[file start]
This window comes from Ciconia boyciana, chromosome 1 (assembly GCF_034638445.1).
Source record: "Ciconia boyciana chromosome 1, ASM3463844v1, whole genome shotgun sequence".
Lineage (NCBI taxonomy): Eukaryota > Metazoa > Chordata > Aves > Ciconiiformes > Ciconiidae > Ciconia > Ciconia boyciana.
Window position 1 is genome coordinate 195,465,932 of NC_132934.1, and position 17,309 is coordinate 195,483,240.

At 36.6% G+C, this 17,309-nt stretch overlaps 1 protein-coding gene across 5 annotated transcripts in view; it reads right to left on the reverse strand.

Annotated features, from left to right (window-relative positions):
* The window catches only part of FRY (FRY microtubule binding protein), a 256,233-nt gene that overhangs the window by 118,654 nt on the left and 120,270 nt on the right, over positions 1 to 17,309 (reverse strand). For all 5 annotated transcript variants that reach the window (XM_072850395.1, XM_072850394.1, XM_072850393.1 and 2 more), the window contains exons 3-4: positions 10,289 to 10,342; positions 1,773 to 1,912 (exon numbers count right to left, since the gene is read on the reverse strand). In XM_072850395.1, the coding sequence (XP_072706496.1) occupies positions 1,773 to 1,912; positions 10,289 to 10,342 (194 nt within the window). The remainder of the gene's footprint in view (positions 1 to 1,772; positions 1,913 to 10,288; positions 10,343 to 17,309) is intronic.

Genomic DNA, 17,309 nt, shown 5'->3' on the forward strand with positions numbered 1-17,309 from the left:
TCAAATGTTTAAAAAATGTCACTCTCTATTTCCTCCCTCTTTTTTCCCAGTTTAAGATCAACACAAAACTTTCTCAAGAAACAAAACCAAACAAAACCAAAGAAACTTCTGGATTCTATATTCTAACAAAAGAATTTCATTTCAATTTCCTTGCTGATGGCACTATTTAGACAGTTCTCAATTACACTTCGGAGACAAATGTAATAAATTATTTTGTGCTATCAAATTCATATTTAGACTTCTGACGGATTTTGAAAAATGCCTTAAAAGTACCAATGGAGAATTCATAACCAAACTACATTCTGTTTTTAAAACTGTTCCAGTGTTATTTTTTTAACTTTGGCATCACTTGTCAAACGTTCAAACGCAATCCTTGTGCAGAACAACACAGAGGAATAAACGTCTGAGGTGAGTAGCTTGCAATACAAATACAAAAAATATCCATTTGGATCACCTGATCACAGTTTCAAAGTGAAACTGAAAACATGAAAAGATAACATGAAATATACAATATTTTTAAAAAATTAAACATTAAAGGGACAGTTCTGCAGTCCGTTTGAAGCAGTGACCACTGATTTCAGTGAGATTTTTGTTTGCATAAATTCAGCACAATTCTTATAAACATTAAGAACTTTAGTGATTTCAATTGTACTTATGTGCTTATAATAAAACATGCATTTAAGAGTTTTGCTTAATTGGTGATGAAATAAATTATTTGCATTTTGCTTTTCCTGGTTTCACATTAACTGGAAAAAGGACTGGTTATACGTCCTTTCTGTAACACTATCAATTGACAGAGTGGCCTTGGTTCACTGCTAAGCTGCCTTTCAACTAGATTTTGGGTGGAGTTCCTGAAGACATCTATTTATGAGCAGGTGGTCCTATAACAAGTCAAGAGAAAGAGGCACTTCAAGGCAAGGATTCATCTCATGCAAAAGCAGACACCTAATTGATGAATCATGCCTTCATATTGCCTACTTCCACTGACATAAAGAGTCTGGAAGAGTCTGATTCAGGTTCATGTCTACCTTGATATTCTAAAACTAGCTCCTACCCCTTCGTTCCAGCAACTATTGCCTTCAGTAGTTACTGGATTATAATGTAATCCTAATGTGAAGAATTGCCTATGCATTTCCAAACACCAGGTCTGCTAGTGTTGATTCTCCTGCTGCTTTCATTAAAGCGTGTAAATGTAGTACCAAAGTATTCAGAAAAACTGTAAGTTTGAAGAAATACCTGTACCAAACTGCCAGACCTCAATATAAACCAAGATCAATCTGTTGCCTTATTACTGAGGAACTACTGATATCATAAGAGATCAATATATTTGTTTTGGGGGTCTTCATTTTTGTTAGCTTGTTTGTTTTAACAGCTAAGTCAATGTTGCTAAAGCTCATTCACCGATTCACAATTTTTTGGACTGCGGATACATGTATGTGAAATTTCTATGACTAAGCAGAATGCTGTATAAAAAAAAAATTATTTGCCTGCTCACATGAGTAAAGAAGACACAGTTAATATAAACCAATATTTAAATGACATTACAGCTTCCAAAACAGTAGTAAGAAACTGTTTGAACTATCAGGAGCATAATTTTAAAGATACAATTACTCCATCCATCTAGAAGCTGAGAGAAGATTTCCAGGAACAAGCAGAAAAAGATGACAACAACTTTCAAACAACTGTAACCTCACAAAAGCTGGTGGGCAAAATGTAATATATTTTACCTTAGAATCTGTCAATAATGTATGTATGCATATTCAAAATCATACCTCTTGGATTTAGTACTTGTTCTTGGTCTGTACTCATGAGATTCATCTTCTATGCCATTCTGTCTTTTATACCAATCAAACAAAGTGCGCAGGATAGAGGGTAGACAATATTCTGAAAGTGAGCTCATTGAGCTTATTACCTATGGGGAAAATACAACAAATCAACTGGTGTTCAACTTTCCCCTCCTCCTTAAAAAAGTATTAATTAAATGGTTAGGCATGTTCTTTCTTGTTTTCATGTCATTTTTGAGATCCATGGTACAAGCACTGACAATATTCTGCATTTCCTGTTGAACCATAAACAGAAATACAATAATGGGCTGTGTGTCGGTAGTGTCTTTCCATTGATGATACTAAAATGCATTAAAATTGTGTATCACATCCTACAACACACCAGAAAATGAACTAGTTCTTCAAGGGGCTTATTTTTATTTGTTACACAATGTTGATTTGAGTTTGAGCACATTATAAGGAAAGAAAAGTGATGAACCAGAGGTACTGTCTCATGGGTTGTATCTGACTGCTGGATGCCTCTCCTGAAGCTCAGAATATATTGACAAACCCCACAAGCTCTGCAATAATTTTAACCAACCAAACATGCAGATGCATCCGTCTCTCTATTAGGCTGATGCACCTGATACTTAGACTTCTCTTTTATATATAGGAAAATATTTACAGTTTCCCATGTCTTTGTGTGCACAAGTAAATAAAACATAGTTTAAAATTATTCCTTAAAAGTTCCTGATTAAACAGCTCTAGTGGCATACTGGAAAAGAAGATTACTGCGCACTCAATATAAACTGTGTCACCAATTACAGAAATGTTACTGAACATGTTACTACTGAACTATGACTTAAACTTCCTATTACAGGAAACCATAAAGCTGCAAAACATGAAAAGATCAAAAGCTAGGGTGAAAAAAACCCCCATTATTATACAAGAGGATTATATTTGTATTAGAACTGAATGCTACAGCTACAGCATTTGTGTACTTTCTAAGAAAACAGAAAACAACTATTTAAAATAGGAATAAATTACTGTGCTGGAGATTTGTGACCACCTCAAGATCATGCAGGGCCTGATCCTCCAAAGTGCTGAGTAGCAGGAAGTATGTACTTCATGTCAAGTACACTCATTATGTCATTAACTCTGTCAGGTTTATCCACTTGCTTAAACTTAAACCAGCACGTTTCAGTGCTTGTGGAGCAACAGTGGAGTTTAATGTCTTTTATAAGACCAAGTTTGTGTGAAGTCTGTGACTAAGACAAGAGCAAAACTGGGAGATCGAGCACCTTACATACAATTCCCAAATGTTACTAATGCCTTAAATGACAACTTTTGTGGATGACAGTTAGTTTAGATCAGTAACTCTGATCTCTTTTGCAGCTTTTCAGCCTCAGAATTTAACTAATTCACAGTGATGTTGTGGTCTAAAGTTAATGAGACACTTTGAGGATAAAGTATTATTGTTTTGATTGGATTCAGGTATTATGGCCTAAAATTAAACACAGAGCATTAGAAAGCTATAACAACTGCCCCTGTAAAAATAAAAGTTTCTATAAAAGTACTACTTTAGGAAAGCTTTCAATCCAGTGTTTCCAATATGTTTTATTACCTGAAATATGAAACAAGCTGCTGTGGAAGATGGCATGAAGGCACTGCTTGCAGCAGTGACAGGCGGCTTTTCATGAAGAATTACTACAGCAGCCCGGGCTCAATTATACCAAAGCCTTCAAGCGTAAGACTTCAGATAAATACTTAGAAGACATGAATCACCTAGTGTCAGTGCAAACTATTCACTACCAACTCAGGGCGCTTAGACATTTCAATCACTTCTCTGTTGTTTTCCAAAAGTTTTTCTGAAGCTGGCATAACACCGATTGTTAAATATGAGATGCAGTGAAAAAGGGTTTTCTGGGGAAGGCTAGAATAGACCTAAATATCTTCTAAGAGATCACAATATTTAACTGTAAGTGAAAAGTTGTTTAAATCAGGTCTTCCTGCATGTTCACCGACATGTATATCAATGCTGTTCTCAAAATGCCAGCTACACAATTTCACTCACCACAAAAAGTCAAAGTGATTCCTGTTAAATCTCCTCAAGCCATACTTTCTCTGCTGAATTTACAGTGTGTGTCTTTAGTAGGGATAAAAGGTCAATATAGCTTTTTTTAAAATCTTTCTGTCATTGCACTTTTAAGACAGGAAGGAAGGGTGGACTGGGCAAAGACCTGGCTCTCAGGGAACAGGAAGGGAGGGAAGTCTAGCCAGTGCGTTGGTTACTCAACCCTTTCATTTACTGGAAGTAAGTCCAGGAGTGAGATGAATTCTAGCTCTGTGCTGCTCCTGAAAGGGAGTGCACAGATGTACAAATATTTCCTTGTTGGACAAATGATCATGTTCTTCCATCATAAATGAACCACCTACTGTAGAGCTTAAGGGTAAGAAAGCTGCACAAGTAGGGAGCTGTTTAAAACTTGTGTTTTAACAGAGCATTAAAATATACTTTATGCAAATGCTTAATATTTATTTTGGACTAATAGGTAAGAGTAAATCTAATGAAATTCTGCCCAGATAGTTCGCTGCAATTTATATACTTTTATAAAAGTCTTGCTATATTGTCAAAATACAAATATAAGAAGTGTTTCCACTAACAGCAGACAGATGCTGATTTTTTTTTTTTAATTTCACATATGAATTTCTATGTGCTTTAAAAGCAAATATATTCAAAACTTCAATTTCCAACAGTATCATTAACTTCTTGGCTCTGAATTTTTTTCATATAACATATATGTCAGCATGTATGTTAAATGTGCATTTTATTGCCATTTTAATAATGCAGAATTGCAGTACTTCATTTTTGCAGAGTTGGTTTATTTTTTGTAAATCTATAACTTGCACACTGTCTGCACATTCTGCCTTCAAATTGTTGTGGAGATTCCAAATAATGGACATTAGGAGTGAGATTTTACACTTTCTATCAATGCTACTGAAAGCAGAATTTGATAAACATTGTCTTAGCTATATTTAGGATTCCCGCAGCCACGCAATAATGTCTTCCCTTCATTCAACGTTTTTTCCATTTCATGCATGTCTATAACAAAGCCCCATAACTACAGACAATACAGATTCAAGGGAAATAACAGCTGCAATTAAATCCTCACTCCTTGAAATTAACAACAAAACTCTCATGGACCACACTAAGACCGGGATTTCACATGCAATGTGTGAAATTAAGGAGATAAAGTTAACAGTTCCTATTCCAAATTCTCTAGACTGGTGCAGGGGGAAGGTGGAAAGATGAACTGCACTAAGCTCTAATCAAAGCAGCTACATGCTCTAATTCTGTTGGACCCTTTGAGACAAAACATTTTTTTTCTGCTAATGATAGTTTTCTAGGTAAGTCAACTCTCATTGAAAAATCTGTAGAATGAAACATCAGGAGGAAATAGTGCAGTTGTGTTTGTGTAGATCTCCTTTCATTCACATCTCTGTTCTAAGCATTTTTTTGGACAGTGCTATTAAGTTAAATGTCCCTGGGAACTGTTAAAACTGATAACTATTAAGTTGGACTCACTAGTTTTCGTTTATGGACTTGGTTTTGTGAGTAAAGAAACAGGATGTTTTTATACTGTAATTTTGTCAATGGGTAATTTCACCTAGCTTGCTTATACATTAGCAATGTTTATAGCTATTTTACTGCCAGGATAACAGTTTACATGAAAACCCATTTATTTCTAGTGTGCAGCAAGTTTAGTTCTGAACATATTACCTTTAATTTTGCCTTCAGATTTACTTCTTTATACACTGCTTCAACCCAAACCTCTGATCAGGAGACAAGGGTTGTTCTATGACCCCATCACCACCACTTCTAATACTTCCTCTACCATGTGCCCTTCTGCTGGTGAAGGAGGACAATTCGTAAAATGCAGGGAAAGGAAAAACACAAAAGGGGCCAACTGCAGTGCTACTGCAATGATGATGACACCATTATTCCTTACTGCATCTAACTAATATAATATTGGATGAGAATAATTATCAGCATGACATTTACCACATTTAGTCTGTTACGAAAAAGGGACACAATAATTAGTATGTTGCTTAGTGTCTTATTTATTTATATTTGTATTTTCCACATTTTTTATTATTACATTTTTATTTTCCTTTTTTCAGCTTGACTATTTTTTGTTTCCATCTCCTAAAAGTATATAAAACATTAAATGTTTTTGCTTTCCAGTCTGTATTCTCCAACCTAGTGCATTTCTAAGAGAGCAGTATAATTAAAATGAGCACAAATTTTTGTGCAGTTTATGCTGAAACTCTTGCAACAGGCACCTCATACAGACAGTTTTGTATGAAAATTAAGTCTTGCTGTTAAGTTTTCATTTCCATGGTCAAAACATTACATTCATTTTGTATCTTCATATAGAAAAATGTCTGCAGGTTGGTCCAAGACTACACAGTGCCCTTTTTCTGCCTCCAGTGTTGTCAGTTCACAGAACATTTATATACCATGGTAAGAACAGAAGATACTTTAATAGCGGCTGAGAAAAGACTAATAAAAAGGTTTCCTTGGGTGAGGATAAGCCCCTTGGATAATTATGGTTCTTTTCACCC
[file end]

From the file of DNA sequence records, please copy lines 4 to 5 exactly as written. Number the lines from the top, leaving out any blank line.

Window position 1 is genome coordinate 195,465,932 of NC_132934.1, and position 17,309 is coordinate 195,483,240.

At 36.6% G+C, this 17,309-nt stretch overlaps 1 protein-coding gene across 5 annotated transcripts in view; it reads right to left on the reverse strand.